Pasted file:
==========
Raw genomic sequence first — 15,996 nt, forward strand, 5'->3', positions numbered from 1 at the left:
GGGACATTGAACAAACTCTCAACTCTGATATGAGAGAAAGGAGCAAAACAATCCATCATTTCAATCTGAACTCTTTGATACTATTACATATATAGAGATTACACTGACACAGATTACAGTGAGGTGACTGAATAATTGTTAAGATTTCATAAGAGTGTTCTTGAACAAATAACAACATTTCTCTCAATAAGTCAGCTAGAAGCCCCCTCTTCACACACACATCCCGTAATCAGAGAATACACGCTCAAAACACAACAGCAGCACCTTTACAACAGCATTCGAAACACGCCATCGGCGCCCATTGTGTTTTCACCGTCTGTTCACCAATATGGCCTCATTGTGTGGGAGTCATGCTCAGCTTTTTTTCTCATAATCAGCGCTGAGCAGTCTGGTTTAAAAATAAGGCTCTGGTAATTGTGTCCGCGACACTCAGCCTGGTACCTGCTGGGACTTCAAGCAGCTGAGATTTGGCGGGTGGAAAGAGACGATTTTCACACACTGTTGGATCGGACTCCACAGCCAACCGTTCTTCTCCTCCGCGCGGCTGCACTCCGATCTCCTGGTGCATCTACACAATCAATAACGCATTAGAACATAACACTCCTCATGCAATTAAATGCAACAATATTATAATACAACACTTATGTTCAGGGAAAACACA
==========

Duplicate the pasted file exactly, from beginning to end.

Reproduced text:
Raw genomic sequence first — 15,996 nt, forward strand, 5'->3', positions numbered from 1 at the left:
GGGACATTGAACAAACTCTCAACTCTGATATGAGAGAAAGGAGCAAAACAATCCATCATTTCAATCTGAACTCTTTGATACTATTACATATATAGAGATTACACTGACACAGATTACAGTGAGGTGACTGAATAATTGTTAAGATTTCATAAGAGTGTTCTTGAACAAATAACAACATTTCTCTCAATAAGTCAGCTAGAAGCCCCCTCTTCACACACACATCCCGTAATCAGAGAATACACGCTCAAAACACAACAGCAGCACCTTTACAACAGCATTCGAAACACGCCATCGGCGCCCATTGTGTTTTCACCGTCTGTTCACCAATATGGCCTCATTGTGTGGGAGTCATGCTCAGCTTTTTTTCTCATAATCAGCGCTGAGCAGTCTGGTTTAAAAATAAGGCTCTGGTAATTGTGTCCGCGACACTCAGCCTGGTACCTGCTGGGACTTCAAGCAGCTGAGATTTGGCGGGTGGAAAGAGACGATTTTCACACACTGTTGGATCGGACTCCACAGCCAACCGTTCTTCTCCTCCGCGCGGCTGCACTCCGATCTCCTGGTGCATCTACACAATCAATAACGCATTAGAACATAACACTCCTCATGCAATTAAATGCAACAATATTATAATACAACACTTATGTTCAGGGAAAACACA